Computers that can “read” your mind
Big news today. Best to go straight to the Reuters article:
A computer has been trained to “read” people’s minds by looking at scans of their brains as they thought about specific words, researchers from the Machine Learning Department at Carnegie Mellon University announced today.
They hope their study, published in the journal Science, might lead to better understanding of how and where the brain stores information.
How’s it work? Volunteers were asked to think of 58 different words while researchers recorded their brain activity using functional magnetic resonance imaging. The researchers were able to create an “average image” of each word based on the brain activity of each volunteer.
The computer was then trained to recognize the “subtle differences” among the brain images that corresponded to one of the 58 words.
Then the computer was given two new words that it had not yet seen — celery and airplane — and “was asked to choose which brain image corresponded with which word.”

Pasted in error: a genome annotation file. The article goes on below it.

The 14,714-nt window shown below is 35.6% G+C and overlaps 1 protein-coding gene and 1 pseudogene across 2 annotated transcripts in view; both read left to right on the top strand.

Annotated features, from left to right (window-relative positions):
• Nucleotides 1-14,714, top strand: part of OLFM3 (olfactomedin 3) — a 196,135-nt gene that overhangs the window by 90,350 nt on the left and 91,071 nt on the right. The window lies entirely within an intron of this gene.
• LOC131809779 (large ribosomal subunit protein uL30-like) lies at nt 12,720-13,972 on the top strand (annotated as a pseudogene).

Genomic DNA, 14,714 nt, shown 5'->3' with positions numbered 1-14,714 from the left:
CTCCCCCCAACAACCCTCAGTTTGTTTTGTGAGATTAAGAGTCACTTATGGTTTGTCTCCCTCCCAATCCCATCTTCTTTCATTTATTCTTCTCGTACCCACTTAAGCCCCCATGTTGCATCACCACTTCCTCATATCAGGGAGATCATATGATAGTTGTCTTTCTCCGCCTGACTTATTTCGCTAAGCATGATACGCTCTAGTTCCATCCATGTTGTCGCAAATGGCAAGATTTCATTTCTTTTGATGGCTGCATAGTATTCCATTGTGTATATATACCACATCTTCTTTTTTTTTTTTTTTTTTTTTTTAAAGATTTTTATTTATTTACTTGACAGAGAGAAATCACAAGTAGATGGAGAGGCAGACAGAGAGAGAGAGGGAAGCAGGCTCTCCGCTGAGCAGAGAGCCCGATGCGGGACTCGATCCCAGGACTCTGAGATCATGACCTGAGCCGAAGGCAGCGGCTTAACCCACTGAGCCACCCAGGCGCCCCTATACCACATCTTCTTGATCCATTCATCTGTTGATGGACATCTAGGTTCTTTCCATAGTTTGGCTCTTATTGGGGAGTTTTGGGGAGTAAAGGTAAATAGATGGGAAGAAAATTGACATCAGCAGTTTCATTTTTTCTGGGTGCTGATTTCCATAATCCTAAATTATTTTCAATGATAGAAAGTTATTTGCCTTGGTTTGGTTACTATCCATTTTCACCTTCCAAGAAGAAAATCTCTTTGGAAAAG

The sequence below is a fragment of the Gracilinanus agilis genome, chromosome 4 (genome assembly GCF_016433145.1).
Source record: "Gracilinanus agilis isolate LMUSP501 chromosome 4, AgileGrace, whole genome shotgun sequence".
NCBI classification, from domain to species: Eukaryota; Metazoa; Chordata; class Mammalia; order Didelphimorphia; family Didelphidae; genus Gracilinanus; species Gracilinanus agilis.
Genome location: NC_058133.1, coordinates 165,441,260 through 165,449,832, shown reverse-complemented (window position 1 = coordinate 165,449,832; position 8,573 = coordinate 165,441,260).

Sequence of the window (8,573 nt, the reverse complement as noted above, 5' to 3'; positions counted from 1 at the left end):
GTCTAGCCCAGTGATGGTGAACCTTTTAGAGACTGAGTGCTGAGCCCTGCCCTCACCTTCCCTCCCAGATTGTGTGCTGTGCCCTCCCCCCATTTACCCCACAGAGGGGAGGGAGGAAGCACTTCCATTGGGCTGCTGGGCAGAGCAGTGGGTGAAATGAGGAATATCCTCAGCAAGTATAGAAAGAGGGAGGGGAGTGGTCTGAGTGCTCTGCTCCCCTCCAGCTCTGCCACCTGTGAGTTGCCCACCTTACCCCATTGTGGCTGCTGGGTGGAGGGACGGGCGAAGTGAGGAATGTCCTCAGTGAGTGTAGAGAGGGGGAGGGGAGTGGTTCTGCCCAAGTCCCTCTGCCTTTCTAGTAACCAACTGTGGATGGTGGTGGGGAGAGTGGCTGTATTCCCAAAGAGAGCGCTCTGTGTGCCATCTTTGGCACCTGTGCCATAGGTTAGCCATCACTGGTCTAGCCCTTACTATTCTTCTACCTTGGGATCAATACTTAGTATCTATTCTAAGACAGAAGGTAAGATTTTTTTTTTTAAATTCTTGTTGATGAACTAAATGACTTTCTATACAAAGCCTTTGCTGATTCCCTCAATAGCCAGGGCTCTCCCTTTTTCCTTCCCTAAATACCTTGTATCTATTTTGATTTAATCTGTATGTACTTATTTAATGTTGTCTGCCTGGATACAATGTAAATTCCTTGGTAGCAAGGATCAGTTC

By comparing the new brain images to the brain images of the 58 words that the computer did know,
The computer passed the test, predicting when a brain image was taken when a person thought about the word “celery” and when the assigned word was “airplane.”
Researchers hope their work “might lead to better treatments for language disorders and learning disabilities.”
Entry filed under: think. Tags: airplane, brain, Carnegie Mellon, celery, computer, functional magnetic resonance imagine, image word, Machine Learning Department, mind reading computer, MRI, read mind.